|Subject: Celebrating Tourism (was Re: Tourists vs. Travelers)|
Dear Johathan and All Ziners,
I loved your thoughtful and insightful post, Johnathan. It made me think of some really happy and exciting moments of pure old fashioned tourism:
Standing in the middle of Times Square and gawking at the lights, people and buildings.
Being a part of the crowd at Niagara Falls. The scene there is exciting, with so many people from all over the world.
My very first trip as an adult: my new (now ex) husband won a trip to Las Vegas for sales, and when we found out, we jumped up and down on the couch, yelling, We're going to Las Vegas! We're going to Las Vegas!
Joining the throngs and entering St Peter's in Rome. Oh my God.
You know, so many trips later and I am still enthusiastic but hardly as awestruck and as easily excitable as way back when. I actually love tourists. Let me explain: when I am at the airport and am off on my fifth or sixth trip to Europe in five years, I am happy. But when I see those folks who are joining up with their tour groups, and waiting breathlessly for their first overseas flight, I am reminded that we are truly blessed to live in the age where travel has become democratized enough that most people in developed countries can get a vacation if they want one. This is wonderful.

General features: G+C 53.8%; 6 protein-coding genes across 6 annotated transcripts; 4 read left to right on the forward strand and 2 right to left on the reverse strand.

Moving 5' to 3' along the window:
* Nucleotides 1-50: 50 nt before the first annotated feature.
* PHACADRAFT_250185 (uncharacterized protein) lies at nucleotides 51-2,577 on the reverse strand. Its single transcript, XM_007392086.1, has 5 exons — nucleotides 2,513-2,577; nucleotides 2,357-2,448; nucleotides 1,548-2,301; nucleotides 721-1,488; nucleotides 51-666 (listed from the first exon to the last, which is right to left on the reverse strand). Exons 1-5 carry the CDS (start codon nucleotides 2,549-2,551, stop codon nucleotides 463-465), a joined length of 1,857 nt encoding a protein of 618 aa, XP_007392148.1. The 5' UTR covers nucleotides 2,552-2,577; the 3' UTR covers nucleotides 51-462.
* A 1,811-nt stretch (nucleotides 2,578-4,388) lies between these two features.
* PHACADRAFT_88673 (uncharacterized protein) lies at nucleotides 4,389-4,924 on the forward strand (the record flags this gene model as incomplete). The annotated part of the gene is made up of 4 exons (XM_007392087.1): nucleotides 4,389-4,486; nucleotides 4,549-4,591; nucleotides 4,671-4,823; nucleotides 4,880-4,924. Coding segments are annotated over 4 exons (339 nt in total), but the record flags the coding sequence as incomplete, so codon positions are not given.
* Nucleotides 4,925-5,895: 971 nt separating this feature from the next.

Before my parents, no one in our family had ever been on a trip, other than to immigrate. My wish is that all people, no matter where they live or what their social standing or education may be, can get away from home. Let them do what they want: stand in line at Disney World or climb a Himalayan mountain. I am so privileged to have these choices. The world would be better if everyone could have them.
Dreaming in Pittsburgh, and counting my blessings, Debbie